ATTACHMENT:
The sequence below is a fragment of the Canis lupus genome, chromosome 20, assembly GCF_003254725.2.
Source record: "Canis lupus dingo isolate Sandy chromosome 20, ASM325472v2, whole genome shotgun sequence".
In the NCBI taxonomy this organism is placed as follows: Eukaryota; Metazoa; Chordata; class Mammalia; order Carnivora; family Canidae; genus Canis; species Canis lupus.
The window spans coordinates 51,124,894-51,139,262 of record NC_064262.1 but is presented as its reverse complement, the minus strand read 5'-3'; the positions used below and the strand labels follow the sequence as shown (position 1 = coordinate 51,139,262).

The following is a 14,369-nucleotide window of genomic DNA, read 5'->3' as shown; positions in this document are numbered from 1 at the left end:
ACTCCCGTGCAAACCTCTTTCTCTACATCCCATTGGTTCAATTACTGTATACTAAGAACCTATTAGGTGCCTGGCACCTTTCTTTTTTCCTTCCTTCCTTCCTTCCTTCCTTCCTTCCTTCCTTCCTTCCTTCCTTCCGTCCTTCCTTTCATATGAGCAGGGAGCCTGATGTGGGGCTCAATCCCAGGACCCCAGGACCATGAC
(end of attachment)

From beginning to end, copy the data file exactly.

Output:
The sequence below is a fragment of the Canis lupus genome, chromosome 20, assembly GCF_003254725.2.
Source record: "Canis lupus dingo isolate Sandy chromosome 20, ASM325472v2, whole genome shotgun sequence".
In the NCBI taxonomy this organism is placed as follows: Eukaryota; Metazoa; Chordata; class Mammalia; order Carnivora; family Canidae; genus Canis; species Canis lupus.
The window spans coordinates 51,124,894-51,139,262 of record NC_064262.1 but is presented as its reverse complement, the minus strand read 5'-3'; the positions used below and the strand labels follow the sequence as shown (position 1 = coordinate 51,139,262).

The following is a 14,369-nucleotide window of genomic DNA, read 5'->3' as shown; positions in this document are numbered from 1 at the left end:
ACTCCCGTGCAAACCTCTTTCTCTACATCCCATTGGTTCAATTACTGTATACTAAGAACCTATTAGGTGCCTGGCACCTTTCTTTTTTCCTTCCTTCCTTCCTTCCTTCCTTCCTTCCTTCCTTCCTTCCTTCCTTCCGTCCTTCCTTTCATATGAGCAGGGAGCCTGATGTGGGGCTCAATCCCAGGACCCCAGGACCATGAC